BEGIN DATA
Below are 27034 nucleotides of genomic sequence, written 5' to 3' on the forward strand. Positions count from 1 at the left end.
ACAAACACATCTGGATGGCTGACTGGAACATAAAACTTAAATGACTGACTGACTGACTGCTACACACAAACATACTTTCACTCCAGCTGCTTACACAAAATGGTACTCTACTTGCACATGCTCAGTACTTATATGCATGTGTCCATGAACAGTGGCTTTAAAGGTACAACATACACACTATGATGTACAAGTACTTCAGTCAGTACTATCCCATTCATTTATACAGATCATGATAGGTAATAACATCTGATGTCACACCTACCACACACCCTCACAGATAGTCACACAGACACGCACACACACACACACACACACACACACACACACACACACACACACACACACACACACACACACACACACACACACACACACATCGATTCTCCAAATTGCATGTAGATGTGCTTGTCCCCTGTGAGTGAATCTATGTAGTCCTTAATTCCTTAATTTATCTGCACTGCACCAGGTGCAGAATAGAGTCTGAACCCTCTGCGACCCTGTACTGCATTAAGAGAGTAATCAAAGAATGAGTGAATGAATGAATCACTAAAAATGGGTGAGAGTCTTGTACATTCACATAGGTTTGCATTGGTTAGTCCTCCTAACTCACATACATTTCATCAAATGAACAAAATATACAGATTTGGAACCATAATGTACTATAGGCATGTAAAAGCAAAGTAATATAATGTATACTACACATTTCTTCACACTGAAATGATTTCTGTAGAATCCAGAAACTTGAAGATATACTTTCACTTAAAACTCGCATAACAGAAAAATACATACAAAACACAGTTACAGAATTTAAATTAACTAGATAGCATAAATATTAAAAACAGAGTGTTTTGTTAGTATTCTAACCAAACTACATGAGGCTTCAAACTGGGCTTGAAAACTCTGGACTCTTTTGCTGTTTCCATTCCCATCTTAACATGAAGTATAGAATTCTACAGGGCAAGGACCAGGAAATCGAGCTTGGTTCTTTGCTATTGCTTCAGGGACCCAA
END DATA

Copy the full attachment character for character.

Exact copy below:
Below are 27034 nucleotides of genomic sequence, written 5' to 3' on the forward strand. Positions count from 1 at the left end.
ACAAACACATCTGGATGGCTGACTGGAACATAAAACTTAAATGACTGACTGACTGACTGCTACACACAAACATACTTTCACTCCAGCTGCTTACACAAAATGGTACTCTACTTGCACATGCTCAGTACTTATATGCATGTGTCCATGAACAGTGGCTTTAAAGGTACAACATACACACTATGATGTACAAGTACTTCAGTCAGTACTATCCCATTCATTTATACAGATCATGATAGGTAATAACATCTGATGTCACACCTACCACACACCCTCACAGATAGTCACACAGACACGCACACACACACACACACACACACACACACACACACACACACACACACACACACACACACACACACACACACACACACACACATCGATTCTCCAAATTGCATGTAGATGTGCTTGTCCCCTGTGAGTGAATCTATGTAGTCCTTAATTCCTTAATTTATCTGCACTGCACCAGGTGCAGAATAGAGTCTGAACCCTCTGCGACCCTGTACTGCATTAAGAGAGTAATCAAAGAATGAGTGAATGAATGAATCACTAAAAATGGGTGAGAGTCTTGTACATTCACATAGGTTTGCATTGGTTAGTCCTCCTAACTCACATACATTTCATCAAATGAACAAAATATACAGATTTGGAACCATAATGTACTATAGGCATGTAAAAGCAAAGTAATATAATGTATACTACACATTTCTTCACACTGAAATGATTTCTGTAGAATCCAGAAACTTGAAGATATACTTTCACTTAAAACTCGCATAACAGAAAAATACATACAAAACACAGTTACAGAATTTAAATTAACTAGATAGCATAAATATTAAAAACAGAGTGTTTTGTTAGTATTCTAACCAAACTACATGAGGCTTCAAACTGGGCTTGAAAACTCTGGACTCTTTTGCTGTTTCCATTCCCATCTTAACATGAAGTATAGAATTCTACAGGGCAAGGACCAGGAAATCGAGCTTGGTTCTTTGCTATTGCTTCAGGGACCCAA